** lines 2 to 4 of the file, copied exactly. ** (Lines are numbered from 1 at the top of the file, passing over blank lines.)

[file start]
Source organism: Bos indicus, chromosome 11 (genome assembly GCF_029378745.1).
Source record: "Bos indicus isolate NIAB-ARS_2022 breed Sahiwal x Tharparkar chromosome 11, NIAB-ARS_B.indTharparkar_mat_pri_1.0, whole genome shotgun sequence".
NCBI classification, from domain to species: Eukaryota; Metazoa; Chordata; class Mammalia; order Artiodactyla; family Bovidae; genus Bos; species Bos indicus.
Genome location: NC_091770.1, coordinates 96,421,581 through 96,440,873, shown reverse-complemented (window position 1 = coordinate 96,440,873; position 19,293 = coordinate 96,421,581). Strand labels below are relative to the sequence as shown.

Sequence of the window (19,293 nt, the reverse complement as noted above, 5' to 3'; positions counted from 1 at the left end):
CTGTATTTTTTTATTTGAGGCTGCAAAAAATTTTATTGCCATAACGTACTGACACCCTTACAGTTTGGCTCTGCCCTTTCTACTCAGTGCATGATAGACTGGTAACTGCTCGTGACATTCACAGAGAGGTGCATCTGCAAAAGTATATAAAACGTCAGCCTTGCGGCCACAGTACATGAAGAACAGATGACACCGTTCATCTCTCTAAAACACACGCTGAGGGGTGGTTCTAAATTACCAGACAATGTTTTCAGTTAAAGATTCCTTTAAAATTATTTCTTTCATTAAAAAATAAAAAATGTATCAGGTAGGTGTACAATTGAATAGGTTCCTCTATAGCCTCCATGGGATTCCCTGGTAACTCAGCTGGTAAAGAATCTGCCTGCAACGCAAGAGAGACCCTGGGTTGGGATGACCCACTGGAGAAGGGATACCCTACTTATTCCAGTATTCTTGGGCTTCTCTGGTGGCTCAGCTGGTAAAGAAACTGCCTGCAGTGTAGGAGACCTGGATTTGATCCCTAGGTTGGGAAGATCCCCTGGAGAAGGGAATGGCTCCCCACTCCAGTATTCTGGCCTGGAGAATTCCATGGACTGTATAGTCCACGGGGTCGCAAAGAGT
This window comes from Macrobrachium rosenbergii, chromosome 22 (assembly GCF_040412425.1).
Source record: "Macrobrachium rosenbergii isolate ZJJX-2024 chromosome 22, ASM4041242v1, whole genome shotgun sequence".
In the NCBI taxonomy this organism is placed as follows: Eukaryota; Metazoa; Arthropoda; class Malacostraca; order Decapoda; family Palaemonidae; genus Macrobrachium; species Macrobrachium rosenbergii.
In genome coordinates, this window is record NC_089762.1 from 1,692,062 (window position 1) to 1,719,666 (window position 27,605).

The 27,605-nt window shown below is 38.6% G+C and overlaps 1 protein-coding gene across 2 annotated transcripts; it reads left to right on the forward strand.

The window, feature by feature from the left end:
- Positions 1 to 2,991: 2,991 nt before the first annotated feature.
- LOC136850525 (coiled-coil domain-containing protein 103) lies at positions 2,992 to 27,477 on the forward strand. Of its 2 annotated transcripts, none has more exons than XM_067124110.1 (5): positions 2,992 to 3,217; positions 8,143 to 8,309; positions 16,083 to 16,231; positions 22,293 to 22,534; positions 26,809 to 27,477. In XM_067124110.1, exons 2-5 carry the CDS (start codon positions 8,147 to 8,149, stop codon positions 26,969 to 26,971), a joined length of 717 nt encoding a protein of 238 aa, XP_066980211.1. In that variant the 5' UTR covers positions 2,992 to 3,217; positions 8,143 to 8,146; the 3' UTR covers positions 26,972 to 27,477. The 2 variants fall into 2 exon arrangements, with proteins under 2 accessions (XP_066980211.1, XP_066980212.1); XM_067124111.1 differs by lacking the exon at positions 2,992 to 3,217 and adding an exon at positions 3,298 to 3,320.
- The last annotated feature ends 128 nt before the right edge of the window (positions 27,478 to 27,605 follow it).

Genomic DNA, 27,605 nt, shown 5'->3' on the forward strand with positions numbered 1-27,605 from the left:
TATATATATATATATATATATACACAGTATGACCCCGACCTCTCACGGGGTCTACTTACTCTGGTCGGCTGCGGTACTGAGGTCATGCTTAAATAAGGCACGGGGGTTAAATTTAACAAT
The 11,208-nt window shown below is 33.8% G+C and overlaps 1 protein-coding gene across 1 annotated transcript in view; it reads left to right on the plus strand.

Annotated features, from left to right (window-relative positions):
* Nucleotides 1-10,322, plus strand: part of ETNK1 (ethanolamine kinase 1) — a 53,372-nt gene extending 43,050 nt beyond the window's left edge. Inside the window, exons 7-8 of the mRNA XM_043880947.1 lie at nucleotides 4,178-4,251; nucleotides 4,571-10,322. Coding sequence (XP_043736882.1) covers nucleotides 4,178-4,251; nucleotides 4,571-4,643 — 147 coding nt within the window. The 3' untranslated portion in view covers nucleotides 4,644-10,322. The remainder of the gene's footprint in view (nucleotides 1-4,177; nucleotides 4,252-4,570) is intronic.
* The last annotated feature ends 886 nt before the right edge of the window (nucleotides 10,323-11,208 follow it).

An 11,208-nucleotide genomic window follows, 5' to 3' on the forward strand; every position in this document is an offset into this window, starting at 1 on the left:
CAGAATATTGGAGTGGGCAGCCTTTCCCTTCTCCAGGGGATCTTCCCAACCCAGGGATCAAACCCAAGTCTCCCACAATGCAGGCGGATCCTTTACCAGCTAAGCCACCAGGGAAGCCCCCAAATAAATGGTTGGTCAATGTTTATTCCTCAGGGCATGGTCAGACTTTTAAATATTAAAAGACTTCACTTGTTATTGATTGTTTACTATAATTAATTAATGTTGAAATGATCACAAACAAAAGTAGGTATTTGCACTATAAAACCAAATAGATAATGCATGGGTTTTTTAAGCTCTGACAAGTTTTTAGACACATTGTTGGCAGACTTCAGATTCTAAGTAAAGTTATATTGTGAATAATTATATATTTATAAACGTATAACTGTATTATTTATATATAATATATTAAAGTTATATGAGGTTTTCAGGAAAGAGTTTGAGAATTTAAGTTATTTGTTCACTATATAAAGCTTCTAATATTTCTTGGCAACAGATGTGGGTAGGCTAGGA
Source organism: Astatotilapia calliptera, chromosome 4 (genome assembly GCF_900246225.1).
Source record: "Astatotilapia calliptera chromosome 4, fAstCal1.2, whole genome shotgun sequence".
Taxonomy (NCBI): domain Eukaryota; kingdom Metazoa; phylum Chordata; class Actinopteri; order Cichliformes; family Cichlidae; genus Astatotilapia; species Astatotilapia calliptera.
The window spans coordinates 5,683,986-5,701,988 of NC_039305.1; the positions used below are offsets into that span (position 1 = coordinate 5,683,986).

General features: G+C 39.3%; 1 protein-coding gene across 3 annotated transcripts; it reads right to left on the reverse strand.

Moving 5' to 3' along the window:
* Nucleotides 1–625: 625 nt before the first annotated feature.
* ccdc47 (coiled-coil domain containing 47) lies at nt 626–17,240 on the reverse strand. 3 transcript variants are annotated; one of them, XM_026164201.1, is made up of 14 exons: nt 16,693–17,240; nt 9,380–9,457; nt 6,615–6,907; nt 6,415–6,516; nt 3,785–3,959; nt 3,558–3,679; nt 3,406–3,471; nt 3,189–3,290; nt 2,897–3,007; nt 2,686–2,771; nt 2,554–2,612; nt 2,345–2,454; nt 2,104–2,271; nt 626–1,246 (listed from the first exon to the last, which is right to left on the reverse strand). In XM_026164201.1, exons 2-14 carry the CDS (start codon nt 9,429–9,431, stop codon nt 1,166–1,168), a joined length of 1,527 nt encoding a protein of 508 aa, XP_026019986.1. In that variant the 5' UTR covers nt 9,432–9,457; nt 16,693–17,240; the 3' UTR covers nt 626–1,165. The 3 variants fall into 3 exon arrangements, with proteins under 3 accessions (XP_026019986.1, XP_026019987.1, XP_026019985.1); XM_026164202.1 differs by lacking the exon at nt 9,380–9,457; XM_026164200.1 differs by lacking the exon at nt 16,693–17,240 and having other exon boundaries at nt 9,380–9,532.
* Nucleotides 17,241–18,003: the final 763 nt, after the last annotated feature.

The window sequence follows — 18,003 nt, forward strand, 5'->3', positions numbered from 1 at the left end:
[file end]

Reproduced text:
Source record: "Bos indicus isolate NIAB-ARS_2022 breed Sahiwal x Tharparkar chromosome 11, NIAB-ARS_B.indTharparkar_mat_pri_1.0, whole genome shotgun sequence".
NCBI classification, from domain to species: Eukaryota; Metazoa; Chordata; class Mammalia; order Artiodactyla; family Bovidae; genus Bos; species Bos indicus.
Genome location: NC_091770.1, coordinates 96,421,581 through 96,440,873, shown reverse-complemented (window position 1 = coordinate 96,440,873; position 19,293 = coordinate 96,421,581). Strand labels below are relative to the sequence as shown.